352 it: if two programs which <em>don't depend on each other at all</em> have some given result
353 when one is executed after the other, they'll have the <em>same</em> result when
354 they are executed concurrently &mdash; because they don't depend on each other at all! Thus
355 in this case <code>+</code> = <code>*</code>
356 and we're really talking about something that's a monoid or group or something, <em>not</em> a ring.)</p>
357
358 <p>Based on this, I will go so far as to conjecture that, in fact, <em>any</em> semantics for parallel composition
359 <code><var>a</var>+<var>b</var></code> (in an otherwise Cabra-like language)
360 that combines results from both <var>a</var> and <var>b</var> will not be right-distributive.
361 The only reason Cabra manages to be right-distributive is because it has a semantics which does not
362 combine the results, but picks one and discards the other.</p>
363
364 <h3>Other Algebras</h3>
365
366 <p>There are ways to address the problems of Cabra &mdash; or otherwise try to make it more interesting &mdash;
367 by formulating other algebras using other sets of axioms.</p>
368
369 <p>Take, for example, Kleene algebras.
370 A Kleene algebra is a dioid with an additional unary postfix operator *: <var>S</var> &rarr; <var>S</var>.
371 It denotes a kind of additive closure: for any element <var>a</var>,
372 <var>a</var>* &equiv; 0 + <var>a</var> + (<var>a</var> * <var>a</var>) + (<var>a</var> * <var>a</var> * <var>a</var>)
373 + (<var>a</var> * <var>a</var> * <var>a</var> * <var>a</var>) + ... Kleene algebras are used for such things
374 as the theory of regular expressions, where the Kleene star indicates "zero or more occurrences."</p>
375
376 <p>If we try to extend Cabra from a dioid to a Kleene algebra by adding a Kleene star, we appear to get a nonplussing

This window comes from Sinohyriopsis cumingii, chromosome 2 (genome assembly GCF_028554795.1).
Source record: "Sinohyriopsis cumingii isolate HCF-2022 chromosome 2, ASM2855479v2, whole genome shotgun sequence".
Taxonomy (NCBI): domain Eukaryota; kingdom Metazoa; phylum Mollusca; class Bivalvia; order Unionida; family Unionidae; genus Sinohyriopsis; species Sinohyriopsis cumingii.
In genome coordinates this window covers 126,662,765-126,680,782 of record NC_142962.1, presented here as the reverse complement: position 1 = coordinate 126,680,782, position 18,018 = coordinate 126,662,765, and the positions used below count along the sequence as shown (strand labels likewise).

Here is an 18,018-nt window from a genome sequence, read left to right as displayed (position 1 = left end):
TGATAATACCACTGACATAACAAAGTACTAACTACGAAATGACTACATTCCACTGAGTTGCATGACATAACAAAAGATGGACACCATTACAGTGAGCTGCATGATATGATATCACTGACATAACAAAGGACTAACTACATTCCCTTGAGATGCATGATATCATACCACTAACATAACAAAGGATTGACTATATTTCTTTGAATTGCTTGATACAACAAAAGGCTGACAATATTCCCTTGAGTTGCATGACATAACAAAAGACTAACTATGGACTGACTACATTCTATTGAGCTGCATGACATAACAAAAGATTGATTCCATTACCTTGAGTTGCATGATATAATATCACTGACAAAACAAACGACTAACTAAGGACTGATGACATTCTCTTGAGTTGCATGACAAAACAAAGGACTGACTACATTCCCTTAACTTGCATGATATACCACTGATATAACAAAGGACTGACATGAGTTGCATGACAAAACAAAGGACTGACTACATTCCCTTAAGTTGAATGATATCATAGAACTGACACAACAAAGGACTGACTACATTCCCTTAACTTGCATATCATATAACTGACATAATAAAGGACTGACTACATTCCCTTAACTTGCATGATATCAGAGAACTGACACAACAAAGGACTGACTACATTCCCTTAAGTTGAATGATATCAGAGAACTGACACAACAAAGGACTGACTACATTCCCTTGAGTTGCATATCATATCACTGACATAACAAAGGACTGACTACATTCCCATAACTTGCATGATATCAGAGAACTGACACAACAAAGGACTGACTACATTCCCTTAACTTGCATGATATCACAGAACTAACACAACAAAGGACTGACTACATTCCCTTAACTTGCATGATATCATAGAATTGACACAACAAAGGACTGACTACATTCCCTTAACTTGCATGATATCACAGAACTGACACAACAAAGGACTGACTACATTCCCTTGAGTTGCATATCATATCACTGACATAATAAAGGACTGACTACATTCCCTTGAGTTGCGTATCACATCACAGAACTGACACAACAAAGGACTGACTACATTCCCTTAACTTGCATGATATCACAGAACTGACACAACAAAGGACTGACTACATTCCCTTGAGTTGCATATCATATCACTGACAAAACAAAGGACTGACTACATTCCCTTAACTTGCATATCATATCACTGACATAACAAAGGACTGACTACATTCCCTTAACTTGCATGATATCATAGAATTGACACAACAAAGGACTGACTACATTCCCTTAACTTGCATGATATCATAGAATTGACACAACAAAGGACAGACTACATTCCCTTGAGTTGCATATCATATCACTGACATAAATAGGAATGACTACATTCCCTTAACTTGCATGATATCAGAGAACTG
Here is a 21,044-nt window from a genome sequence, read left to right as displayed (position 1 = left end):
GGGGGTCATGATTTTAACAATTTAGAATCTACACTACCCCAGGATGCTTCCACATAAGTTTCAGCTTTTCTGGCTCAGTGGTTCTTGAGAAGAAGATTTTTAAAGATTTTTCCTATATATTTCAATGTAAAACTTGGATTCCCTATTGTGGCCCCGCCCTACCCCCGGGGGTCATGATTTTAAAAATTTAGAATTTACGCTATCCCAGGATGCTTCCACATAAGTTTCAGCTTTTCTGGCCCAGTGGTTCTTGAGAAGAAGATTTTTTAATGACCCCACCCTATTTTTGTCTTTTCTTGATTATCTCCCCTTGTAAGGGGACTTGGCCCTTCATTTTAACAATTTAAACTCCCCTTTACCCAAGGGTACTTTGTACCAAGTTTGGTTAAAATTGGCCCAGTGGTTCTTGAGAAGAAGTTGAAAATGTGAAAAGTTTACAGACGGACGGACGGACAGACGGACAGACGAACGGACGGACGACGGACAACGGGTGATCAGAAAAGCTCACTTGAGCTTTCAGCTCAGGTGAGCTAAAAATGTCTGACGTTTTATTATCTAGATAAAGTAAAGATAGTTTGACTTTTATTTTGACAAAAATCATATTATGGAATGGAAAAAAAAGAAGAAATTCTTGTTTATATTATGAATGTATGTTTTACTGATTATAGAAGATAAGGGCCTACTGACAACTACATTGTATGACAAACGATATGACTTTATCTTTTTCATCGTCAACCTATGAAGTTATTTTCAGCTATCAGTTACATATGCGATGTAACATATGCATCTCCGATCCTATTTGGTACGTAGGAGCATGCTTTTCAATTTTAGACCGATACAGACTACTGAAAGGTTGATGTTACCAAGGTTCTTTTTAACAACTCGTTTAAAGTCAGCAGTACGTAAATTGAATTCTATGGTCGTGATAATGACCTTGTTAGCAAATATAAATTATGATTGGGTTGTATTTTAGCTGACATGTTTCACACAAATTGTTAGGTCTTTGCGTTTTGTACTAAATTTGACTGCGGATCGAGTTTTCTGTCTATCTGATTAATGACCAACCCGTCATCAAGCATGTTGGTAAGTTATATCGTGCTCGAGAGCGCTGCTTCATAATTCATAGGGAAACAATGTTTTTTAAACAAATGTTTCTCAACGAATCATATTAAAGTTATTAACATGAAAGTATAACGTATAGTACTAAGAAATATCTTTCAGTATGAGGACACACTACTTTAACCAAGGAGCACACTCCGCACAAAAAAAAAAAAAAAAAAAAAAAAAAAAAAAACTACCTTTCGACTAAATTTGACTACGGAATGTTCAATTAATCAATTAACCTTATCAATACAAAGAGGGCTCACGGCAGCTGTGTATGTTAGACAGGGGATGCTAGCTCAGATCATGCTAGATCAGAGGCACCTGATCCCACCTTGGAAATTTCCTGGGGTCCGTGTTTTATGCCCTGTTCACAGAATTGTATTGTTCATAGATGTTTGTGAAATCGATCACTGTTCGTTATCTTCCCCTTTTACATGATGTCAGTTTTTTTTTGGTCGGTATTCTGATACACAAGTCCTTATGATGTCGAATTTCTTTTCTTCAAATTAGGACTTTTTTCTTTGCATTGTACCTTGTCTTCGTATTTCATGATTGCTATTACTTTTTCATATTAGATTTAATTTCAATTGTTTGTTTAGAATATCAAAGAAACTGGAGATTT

377 result. Since <code><var>a</var></code> always takes fewer cycles than <code><var>a</var>*<var>a</var></code>
378 (except when <var>a</var> is <code>SKIP</code>, and in that case <code><var>a</var>*<var>a</var></code> &equiv; <code><var>a</var></code>,)
379 and since any <var>a</var> takes fewer cycles than <code>BOTTOM</code>, it appears that
380 <code><var>a</var>*</code> &equiv; <code><var>a</var></code> in Cabra.</p>
381
382 <p>What does that get us? I'm not sure. I suspect nothing, unless there is some neat property of the
383 ordering induced by the Kleene algebra that shows up. But it doesn't seem worth checking, to me.</p>
384
385 <p>A perhaps more obvious "surgery" to make is to drop the requirement that semirings be right-distributive (while keeping left-distributivity.) This lets us have
386 "intuitive" semantics for parallel composition. I suppose then you get a kind of biased semiring. But I don't know what
387 can be said about biased semirings. I've not seen them mentioned elsewhere in the literature, and I suspect they are not very interesting
388 if there aren't many other examples of them, and if there are no non-trivial theorems about them.</p>
389
390 <p>Also, if it were not for <code>BOTTOM</code>, every program would have a multiplicative inverse: simply find which elements
391 of the set the program changes, and undo those changes: do a <code>SET</code> everywhere it did an <code>UNSET</code>,
392 and vice-versa. Then, I suppose, you get an idempotent semiring with multiplicative inverses, for whatever that's worth; again,
393 I've not seen these and I don't know what can be said about them.</p>
394
395 <h2>Implementation</h2>
396
397 <p>There is an implementation of Cabra in Haskell, <code>cabra.hs</code>, but it's really more of a token offering than a reference implementation.
398 There isn't even any parser: Cabra programs have to be given as Haskell terms, which syntactically only vaguely resemble
399 Cabra programs.</p>
400
401 <h2>History</h2>
402
403 <p>I came up with the idea to make a language whose programs formed a ring shortly after getting Burro basically done &mdash;
404 fall or winter of 2005. I didn't develop the idea until around the spring of 2007, when it occurred to me that parallel and sequential execution
405 could work for the operators. Developing the language itself (and compromising on a dioid) occurred in late summer and fall of 2007.</p>
406
407 <p>May the goat be with you!</p>
408
409 <p>-Chris Pressey
410 <br>November 1, 2007
411 <br>Windsor, Ontario, Canada</p>
412
413 </body>
414 </html>
0 --
1 -- cabra.hs
2 -- Interpreter for the Cabra Programming Language
3 -- Chris Pressey, Cat's Eye Technologies